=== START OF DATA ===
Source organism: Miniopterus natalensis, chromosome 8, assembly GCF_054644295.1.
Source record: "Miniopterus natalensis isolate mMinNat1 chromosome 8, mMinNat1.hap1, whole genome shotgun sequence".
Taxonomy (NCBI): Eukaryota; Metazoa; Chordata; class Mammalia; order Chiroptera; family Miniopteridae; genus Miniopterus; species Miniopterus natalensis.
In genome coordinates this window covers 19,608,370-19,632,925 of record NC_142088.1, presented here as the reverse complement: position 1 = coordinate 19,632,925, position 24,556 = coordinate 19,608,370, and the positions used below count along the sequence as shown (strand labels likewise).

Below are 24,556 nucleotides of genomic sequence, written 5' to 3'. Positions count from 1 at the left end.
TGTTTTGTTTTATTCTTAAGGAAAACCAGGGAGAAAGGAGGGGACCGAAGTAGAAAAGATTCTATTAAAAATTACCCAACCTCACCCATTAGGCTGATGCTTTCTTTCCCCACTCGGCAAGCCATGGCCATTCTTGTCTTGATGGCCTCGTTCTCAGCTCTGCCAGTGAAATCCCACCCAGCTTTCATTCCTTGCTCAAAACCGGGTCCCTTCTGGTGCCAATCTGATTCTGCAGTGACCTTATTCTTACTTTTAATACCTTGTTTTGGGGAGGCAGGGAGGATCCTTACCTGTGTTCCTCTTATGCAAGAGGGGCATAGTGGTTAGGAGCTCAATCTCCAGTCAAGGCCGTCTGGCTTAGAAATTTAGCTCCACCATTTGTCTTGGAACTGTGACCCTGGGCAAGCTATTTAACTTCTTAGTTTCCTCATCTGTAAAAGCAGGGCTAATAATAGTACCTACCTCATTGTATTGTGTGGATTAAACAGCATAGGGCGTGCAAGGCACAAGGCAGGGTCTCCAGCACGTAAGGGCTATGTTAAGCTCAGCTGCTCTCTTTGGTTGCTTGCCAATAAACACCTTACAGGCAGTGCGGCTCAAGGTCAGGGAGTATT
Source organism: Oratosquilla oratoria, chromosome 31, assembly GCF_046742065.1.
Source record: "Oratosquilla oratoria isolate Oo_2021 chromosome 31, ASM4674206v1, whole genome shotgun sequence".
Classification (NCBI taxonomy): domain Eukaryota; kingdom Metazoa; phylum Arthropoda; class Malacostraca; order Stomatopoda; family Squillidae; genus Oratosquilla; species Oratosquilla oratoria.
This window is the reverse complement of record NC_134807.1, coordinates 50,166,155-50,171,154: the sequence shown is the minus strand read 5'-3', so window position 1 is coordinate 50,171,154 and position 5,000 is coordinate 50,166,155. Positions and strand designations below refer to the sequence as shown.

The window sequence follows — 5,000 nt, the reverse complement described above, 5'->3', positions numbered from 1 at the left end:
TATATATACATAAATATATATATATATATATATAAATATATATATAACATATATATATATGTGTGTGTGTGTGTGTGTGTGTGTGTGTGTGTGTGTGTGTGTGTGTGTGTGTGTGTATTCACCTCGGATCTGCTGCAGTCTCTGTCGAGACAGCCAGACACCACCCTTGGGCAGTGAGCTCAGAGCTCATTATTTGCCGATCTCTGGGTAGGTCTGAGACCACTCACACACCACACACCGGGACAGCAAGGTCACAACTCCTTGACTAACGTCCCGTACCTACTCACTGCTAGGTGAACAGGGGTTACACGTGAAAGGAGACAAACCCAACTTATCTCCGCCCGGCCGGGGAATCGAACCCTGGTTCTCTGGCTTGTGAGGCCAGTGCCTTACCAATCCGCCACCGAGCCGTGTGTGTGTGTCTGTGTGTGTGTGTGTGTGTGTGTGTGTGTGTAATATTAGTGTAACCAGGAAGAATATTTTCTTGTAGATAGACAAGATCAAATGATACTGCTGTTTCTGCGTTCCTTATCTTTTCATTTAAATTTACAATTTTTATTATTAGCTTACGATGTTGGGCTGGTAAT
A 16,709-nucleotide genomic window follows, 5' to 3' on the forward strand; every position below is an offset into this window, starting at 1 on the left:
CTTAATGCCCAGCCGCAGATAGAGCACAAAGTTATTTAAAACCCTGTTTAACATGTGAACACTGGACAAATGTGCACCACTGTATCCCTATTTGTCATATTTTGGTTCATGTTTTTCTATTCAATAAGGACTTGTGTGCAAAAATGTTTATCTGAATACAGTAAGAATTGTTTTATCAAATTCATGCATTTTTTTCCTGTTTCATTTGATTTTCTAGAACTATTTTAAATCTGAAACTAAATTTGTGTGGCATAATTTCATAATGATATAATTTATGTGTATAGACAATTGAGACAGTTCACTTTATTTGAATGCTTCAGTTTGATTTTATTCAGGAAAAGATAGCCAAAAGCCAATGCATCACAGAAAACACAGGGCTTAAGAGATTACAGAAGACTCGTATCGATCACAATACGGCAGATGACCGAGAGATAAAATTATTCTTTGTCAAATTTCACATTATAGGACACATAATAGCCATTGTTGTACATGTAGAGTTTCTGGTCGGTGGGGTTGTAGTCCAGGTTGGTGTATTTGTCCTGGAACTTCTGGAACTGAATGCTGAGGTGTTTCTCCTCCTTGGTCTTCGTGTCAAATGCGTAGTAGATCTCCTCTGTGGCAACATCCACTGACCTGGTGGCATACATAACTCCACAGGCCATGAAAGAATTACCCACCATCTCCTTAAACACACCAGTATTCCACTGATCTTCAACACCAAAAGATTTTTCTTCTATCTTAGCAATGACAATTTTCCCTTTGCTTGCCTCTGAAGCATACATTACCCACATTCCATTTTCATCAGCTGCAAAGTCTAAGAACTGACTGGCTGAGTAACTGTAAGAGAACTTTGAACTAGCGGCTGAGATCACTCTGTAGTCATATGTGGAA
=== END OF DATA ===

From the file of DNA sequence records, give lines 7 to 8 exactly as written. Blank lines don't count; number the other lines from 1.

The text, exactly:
Source organism: Oratosquilla oratoria, chromosome 31, assembly GCF_046742065.1.
Source record: "Oratosquilla oratoria isolate Oo_2021 chromosome 31, ASM4674206v1, whole genome shotgun sequence".